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 You are in: Under Secretary for Political Affairs > Bureau of European and Eurasian Affairs > Bureau of European and Eurasian Affairs Releases > Bureau of European and Eurasian Affairs Remarks > 2003 > June

Release of the Report on Trafficking in Persons

Douglas Davidson, Deputy Chief of U.S. Mission to the Organization for Security and Cooperation in Europe
Statement to the OSCE Permanent Council
Vienna, Austria
June 12, 2003

Released by the U.S. Mission to the OSCE

(As delivered)

Thank you, Mr. Chairman. I would like to announce the release yesterday of the United States Trafficking in Persons Report for year 2003. A U.S. federal law, the Trafficking Victims Protection Act of 2000, requires the Secretary of State to submit to United States Congress an annual report on Trafficking in Persons. The Department has prepared the third such report.

This year's report records the efforts of more than 100 countries, most of which share our concern over this issue and, which like us, are working to combat trafficking in persons. Trafficking in persons, whether in the form of forced labor or sexual exploitation, is a serious human rights abuse and transnational crime. Various United States Government agencies are working to combat this growing phenomenon in cooperation with international organizations -- including the OSCE -- as well as with foreign governments and NGOs [non-governmental organizations].

We are also doing a bit more at home. The U.S. Government is strongly committed to combating trafficking in persons both in the U.S. and abroad. Our domestic efforts include an anti-trafficking law that enhances pre-existing criminal penalties and affords protections to trafficking victims, the President's Interagency Task Force to coordinate implementation of the Act, training for our law enforcement and prosecutorial officers, and funding for programs to help victims. We are also anticipating the release of our own Department of Justice report, which will explain the United States' efforts to combat trafficking in persons within our own borders.

The transnational character of trafficking in persons means that countries of origin, transit, and destination must recognize that trafficking is a crime that threatens both societies and individuals, and therefore must collaborate to prevent trafficking, protect victims, and prosecute traffickers. This requires government coordination on national strategies, and coordination on the local level.

We are pleased that we have strengthened cooperation with many states since the first two reports. The USG [U.S. Government] will continue working with other countries to develop programs, policies, law enforcement capabilities, and protection efforts to step up our fight against trafficking in persons. We believe that the OSCE Anti-Trafficking Action Plan currently being negotiated will help forward this agenda.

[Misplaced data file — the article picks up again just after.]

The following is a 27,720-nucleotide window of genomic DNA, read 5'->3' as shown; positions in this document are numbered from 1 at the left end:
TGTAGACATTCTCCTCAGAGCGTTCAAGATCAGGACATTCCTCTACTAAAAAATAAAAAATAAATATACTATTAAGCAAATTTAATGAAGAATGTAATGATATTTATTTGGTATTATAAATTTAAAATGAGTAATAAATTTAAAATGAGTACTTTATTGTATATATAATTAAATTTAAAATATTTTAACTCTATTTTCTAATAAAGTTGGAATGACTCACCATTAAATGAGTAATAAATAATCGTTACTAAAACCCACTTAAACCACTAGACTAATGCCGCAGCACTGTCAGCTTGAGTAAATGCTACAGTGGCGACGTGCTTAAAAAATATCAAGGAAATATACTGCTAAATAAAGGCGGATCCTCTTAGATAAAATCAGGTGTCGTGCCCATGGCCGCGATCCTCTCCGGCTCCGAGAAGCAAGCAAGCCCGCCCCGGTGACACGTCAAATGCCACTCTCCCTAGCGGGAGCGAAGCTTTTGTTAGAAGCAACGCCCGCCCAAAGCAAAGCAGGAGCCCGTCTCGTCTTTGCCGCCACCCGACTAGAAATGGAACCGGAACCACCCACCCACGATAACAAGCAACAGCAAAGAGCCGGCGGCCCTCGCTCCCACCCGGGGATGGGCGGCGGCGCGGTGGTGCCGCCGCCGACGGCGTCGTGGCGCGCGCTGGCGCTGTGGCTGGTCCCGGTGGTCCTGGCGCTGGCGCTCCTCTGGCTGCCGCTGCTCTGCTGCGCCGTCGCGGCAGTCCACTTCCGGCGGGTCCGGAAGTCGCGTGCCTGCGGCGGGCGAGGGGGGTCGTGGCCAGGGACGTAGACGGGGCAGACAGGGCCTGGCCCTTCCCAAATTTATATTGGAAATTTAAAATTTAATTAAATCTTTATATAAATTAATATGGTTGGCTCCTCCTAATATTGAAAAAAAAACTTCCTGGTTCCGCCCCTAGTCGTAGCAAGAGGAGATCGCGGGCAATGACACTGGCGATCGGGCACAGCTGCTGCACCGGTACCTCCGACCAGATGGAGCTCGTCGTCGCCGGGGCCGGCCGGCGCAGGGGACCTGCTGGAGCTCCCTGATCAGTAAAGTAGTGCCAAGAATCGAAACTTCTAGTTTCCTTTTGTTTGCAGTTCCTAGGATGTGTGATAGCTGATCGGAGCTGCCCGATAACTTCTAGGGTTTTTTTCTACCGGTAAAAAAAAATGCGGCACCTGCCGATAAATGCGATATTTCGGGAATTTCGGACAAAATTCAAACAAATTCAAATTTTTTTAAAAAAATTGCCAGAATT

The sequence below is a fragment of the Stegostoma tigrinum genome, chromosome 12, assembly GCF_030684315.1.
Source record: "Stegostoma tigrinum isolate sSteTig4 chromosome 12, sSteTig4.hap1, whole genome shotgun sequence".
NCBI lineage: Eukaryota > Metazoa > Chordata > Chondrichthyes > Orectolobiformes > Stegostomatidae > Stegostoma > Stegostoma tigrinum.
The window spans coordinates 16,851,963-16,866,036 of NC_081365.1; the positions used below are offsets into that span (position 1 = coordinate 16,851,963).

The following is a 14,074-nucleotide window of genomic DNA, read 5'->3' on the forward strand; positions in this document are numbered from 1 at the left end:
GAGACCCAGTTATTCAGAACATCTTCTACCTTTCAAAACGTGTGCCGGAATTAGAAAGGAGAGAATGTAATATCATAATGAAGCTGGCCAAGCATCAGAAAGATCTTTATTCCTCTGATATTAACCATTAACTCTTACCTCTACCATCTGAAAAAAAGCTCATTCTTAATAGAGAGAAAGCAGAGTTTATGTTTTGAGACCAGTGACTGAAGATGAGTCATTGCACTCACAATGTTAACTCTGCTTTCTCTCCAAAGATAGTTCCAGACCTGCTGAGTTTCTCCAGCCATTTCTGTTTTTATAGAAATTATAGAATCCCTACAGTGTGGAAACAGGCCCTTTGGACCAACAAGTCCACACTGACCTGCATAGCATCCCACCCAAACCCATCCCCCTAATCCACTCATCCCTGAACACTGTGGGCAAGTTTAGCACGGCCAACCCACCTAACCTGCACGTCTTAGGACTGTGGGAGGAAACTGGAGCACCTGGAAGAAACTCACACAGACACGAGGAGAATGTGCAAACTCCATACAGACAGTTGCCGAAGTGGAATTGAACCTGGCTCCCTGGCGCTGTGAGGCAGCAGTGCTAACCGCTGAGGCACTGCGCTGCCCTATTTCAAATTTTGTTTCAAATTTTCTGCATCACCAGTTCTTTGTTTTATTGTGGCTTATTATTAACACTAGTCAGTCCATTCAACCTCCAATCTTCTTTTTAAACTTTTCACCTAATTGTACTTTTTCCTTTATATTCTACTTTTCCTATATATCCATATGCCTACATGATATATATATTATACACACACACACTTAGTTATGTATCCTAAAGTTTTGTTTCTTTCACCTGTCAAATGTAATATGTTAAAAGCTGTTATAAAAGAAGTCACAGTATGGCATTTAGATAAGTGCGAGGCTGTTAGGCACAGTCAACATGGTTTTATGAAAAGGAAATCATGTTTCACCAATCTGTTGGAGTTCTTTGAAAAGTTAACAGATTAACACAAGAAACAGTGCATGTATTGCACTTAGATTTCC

In addition, we continue to expand our programmatic assistance to NGOs and committed governments working aggressively to combat trafficking in persons. In the last two years the U.S. Government has invested over $100 million in programs to address prevention of trafficking, protection and assistance to victims, and prosecuting of traffickers for over 60 countries around the world.

In listing countries in this report it is our intention to recognize the efforts of countries making concrete efforts to fight trafficking as well as those countries that are not. I want to note here that we do not exclude ourselves from scrutiny when it comes to combating trafficking in persons. The Department of Justice will be issuing a progress report on the U.S. Government's domestic anti-trafficking efforts later this year. Our goal in issuing this report is not to finger-point, but rather inspire all of us to strengthen our efforts to fight this scourge.

In compiling this report, the State Department drew from information from our embassies as well as reports by international organizations, media, and NGOs. Additional information came from host governments, the Department of Justice, Department of Labor, and USAID [U.S. Agency for International Development].

Each country was evaluated separately and was not compared to other countries. The State Department considered each country's efforts in light of the magnitude of the problem, and its resources and technical capabilities.

The 2003 Trafficking in Persons Report can potentially have serious policy and programmatic implications for those countries listed on tier 3 of the report. Under the trafficking victims protection act (TVPA), sanctions, effective October 1, may be imposed on tier 3 countries. The TVPA's possible alternatives to these sanctions include a determination of subsequent compliance, for example, that since the end of the reporting period the government has taken steps that effectively move it out of tier 3. If the facts support it, the Secretary of State can make a determination of subsequent compliance, and the government would no longer warrant being sanctioned.

So, the sanctions may not actually be applied to countries currently in Tier 3 if significant progress can be made prior to the October 1 deadline. The USG is committed to working with these and other countries to increase their success in combating trafficking, in the hope that all designated countries will make significant improvements by 2004. Our goal is to not see any country listed on tier 3. Thank you.


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